The Department of German at NYU, the NYU Department of Comparative Literature, and Deutsches Haus at NYU present a discussion between Slavoj Žižek, Rebecca Comay, and Frank Ruda which will revolve around Comay and Ruda’s book The Dash—The Other Side of Absolute Knowing.
Deutsches Haus at NYU, October 23, 2018
In The Dash—The Other Side of Absolute Knowing (MIT Press, 2018), the authors present a reading of Hegel’s most reviled concept, absolute knowing. Their book sets out from a counterintuitive premise: the “mystical shell” of Hegel’s system proves to be its most “rational kernel.” Hegel’s radicalism is located precisely at the point where his thought seems to regress most. Most current readings try to update Hegel’s thought by pruning back his grandiose claims to “absolute knowing,” but Comay and Ruda invert this deflationary gesture by inflating what seems to be most trivial: the truth of the absolute is grasped only in the minutiae of its most mundane appearances. What if everything turns out to hinge on the most inconspicuous and trivial detail—a punctuation mark?
Slavoj Žižek, is a senior researcher at the Institute of Sociology, University of Ljubljana, Slovenia, and a visiting professor at a number of American Universities (Columbia, Princeton, New School for Social Research, New York University, University of Michigan). He obtained his Ph.D. in Philosophy in Ljubljana studying Psychoanalysis. He also studied at the University of Paris. Slavoj Žižek is a Hegelian philosopher, Lacanian psychoanalyst, and Marxist social analyst.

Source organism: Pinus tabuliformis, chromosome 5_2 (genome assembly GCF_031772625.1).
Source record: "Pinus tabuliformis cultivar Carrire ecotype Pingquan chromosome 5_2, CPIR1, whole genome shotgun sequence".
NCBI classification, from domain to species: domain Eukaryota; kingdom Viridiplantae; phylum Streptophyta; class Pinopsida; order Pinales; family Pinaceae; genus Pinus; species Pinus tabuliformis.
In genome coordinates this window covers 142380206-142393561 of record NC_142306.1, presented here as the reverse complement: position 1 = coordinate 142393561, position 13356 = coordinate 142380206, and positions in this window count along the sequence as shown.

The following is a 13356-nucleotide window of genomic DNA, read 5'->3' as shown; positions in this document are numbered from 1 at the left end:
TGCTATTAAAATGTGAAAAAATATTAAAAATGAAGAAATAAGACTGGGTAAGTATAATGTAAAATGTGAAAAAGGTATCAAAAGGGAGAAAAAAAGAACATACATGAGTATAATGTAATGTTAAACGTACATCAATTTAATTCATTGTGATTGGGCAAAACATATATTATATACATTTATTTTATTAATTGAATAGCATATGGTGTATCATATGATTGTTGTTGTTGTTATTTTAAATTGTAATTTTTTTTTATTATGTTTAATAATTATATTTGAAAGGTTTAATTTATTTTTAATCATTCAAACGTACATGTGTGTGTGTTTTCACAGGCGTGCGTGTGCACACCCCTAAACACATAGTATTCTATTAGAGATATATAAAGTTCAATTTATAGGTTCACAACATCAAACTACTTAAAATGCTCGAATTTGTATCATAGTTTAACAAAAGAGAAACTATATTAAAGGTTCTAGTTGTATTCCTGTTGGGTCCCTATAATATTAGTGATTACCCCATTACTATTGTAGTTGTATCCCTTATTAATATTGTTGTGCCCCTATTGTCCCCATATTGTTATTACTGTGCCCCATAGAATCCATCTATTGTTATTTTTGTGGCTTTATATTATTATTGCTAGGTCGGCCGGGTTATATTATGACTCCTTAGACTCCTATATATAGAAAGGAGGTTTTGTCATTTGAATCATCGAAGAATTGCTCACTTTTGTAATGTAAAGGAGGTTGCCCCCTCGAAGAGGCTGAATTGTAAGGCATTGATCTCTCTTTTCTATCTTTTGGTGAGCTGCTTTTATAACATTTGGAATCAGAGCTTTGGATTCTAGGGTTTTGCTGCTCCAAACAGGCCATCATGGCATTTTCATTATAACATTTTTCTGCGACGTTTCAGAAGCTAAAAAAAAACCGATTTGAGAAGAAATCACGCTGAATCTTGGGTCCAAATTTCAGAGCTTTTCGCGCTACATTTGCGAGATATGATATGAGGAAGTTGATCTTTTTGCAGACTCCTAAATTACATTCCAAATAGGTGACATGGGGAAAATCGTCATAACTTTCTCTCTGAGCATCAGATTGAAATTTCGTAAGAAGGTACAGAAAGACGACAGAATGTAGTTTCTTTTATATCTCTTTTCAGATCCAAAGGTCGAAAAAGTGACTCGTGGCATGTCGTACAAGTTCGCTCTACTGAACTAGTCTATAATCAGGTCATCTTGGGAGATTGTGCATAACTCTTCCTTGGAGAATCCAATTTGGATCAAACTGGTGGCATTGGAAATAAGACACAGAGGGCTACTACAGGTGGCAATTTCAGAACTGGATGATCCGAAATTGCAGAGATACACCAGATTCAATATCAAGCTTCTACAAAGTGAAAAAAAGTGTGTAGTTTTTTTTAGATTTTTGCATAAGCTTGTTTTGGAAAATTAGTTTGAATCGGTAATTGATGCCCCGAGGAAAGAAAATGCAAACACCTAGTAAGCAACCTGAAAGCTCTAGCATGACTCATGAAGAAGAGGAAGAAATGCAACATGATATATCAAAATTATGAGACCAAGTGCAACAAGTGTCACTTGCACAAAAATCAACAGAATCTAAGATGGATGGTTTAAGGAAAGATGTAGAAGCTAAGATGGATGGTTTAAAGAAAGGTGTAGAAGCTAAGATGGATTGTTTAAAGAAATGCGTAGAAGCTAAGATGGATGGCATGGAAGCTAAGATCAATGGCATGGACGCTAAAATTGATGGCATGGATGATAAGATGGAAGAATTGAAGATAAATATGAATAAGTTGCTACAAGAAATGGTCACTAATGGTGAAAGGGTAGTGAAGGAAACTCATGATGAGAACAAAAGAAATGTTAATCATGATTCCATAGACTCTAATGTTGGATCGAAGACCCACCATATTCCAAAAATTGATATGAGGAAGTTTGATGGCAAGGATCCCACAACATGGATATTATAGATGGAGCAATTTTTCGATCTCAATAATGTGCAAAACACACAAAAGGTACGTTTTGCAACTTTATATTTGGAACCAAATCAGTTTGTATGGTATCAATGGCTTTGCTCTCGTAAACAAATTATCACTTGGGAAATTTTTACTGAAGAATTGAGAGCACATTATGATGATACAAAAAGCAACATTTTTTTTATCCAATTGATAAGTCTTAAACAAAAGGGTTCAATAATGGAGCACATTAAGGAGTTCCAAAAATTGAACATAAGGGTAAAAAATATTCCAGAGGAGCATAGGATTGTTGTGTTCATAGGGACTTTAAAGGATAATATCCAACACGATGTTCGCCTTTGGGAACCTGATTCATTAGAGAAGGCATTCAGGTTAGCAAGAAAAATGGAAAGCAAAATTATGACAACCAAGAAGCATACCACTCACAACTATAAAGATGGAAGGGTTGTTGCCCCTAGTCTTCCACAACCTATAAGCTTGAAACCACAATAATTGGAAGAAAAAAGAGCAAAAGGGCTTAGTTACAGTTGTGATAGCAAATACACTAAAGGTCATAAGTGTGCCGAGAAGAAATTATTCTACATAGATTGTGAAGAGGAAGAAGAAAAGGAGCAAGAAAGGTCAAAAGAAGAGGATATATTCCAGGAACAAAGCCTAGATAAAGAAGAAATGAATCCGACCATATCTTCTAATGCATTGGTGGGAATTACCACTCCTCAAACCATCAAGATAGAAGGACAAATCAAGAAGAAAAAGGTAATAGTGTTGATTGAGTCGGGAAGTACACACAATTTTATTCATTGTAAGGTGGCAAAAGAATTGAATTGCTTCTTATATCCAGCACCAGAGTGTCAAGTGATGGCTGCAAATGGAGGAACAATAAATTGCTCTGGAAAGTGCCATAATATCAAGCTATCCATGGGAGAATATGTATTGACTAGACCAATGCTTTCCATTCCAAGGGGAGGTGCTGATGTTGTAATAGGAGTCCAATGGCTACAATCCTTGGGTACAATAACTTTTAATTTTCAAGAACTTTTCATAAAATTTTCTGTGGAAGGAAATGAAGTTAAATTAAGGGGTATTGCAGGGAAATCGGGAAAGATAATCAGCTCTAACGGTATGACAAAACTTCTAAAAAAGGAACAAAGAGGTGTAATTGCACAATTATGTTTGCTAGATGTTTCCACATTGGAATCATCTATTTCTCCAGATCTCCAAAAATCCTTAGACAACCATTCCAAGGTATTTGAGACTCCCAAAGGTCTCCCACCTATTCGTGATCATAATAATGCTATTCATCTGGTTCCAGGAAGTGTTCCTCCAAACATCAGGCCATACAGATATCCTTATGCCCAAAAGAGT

Rebecca Comay, is Professor of Philosophy and Comparative Literature at the University of Toronto. Other publications include Mourning Sickness: Hegel and the French Revolution (Stanford, 2011) and Hegel and Resistance, co-ed with Bart Zandtvoort (Bloomsbury, 2018).
Frank Ruda, is Senior Lecturer for Philosophy at the University of Dundee, UK. Other publications include: Reading Marx (with Slavoj Žižek and Agon Hamza)(Polity, 2018); Abolishing Freedom: A Plea for A Contemporary Use of Fatalism (Nebraska UP, 2016); For Badiou: Idealism without Idealism (Northwestern UP, 2015).